The chaos that led to the assassination of the Haitian president

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He was a controversial figure at the heart of Haiti’s political and economic turmoil. The assassination of Haitian President Jovenel Moise at his home earlier today could mark the end of political division in this tiny Caribbean country or perhaps open a new chapter in the chaos that has reigned for some time.

A group of unidentified people attacked Moise’s home, killed him and wounded his wife Martine Moise with a bullet in a “hateful, inhuman and barbaric act,” said acting Prime Minister Claude Joseph.

Some of the attackers spoke Spanish, he added. Gunshots were heard throughout the capital, Port-au-Prince, after the attack, which comes amid worsening political and economic instability as well as increased gang violence in Haiti.

Haiti became the first independent state in Latin America and the Caribbean during colonial times and the first black-ruled republic when it overthrew French rule in the 19th century.

But it suffered cycles of violence, invasion and repression for most of its subsequent history, including the Duvalier dynastic dictatorship.

In recent years, the small Caribbean country has been plagued by military coups, popular uprisings and economic turmoil.

However, the most devastating flashpoint recently was the catastrophic earthquake of 2010 which killed between 100,000 and 300,000 people, causing extensive damage in Port-au-Prince and elsewhere. Despite an international relief effort, the country was almost overwhelmed, exacerbating political, social and economic problems.

Moise’s assassination came as a result of the political polarization that dominated most of the time of the ruling Haitian president.

His critics accuse him of exceeding his term, which should have ended on February 7 of this year, but instead he claimed to have one more year in office. He is also accused of corruption, of adopting policies that have generated high inflation rates due to austerity and of encouraging gang attacks that have claimed hundreds of lives in recent years.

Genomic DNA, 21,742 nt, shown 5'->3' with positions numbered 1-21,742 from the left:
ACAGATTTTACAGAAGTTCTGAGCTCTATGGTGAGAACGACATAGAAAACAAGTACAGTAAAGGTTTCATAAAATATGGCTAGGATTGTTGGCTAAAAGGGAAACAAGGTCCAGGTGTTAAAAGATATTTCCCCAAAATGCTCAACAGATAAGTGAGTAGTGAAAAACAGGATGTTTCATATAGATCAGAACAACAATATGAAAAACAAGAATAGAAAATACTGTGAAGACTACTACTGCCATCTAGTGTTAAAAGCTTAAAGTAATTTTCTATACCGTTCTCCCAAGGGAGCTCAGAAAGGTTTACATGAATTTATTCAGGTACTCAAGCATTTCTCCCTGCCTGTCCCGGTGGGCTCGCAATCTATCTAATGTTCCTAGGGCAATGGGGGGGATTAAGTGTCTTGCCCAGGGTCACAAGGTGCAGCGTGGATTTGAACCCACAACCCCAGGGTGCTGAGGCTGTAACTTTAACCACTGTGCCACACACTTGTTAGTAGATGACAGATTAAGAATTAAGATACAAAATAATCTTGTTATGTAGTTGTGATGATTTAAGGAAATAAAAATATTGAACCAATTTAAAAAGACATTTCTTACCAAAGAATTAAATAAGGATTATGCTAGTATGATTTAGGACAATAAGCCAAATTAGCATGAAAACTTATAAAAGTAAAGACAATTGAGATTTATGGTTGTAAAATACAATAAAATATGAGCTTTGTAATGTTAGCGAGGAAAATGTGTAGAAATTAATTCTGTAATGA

Since January last year, Moise ruled the country by decree after dissolving parliament and refusing to hold further general elections. “Moses blamed Parliament for the postponement [of a referendum on the constitution], for failing to have an electoral law approved, when its opponents accused it of maneuvering to hijack the process, ”Human Rights Watch said in a report.

The Haitian president removed all elected mayors in the country and violated the constitution by removing Supreme Court judges and replacing them with others, according to the opposition.

Former president Michel Martelly chose Moise to succeed him. In November 2016, he won the presidential race with just over 55%, in an election widely seen as rigged by the Martelly government.

Moise’s decision in November 2017 to re-establish the National Guard, 22 years after its disbandment, sparked new memories of a history of bloody coups and political instability. Haiti had been without military forces since 1995, when former President Jean-Bertrand Aristide disbanded the army after returning to power following a coup, placing the national police in charge of security.

In recent years, the return of the military has been a matter of division in a country still suffering from the impact of the earthquake and severe hurricanes. Critics and activists have said the armed forces will interfere in politics and steal essential education and health care resources.

Shortly after the decision to reinstate the National Guard, widespread unrest erupted against Moise’s government due to rising gas prices and financial malfeasance. Protests escalated this year after thousands took to the streets chanting “No to dictatorship” and calling for Moise’s resignation.

It remains to be seen whether Moise’s assassination will help stabilize Haiti or open the doors to even greater uproar.

Additional reports by agencies


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